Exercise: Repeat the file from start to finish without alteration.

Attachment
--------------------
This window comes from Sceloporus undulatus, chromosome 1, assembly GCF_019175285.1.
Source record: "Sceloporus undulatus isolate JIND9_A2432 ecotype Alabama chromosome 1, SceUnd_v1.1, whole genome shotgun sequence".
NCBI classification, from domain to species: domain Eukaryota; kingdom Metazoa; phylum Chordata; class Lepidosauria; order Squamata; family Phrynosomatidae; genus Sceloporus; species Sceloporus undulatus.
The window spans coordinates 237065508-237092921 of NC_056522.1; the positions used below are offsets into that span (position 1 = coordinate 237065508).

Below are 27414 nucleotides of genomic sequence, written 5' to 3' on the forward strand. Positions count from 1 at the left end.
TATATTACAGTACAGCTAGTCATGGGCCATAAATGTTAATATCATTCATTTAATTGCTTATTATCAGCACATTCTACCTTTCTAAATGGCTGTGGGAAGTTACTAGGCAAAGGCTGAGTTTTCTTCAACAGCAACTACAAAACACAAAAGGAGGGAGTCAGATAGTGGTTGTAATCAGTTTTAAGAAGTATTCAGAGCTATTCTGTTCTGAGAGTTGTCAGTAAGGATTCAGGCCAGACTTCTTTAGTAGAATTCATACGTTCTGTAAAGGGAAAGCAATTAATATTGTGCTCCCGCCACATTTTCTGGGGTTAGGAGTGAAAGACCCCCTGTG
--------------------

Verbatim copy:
This window comes from Sceloporus undulatus, chromosome 1, assembly GCF_019175285.1.
Source record: "Sceloporus undulatus isolate JIND9_A2432 ecotype Alabama chromosome 1, SceUnd_v1.1, whole genome shotgun sequence".
NCBI classification, from domain to species: domain Eukaryota; kingdom Metazoa; phylum Chordata; class Lepidosauria; order Squamata; family Phrynosomatidae; genus Sceloporus; species Sceloporus undulatus.
The window spans coordinates 237065508-237092921 of NC_056522.1; the positions used below are offsets into that span (position 1 = coordinate 237065508).

Below are 27414 nucleotides of genomic sequence, written 5' to 3' on the forward strand. Positions count from 1 at the left end.
TATATTACAGTACAGCTAGTCATGGGCCATAAATGTTAATATCATTCATTTAATTGCTTATTATCAGCACATTCTACCTTTCTAAATGGCTGTGGGAAGTTACTAGGCAAAGGCTGAGTTTTCTTCAACAGCAACTACAAAACACAAAAGGAGGGAGTCAGATAGTGGTTGTAATCAGTTTTAAGAAGTATTCAGAGCTATTCTGTTCTGAGAGTTGTCAGTAAGGATTCAGGCCAGACTTCTTTAGTAGAATTCATACGTTCTGTAAAGGGAAAGCAATTAATATTGTGCTCCCGCCACATTTTCTGGGGTTAGGAGTGAAAGACCCCCTGTG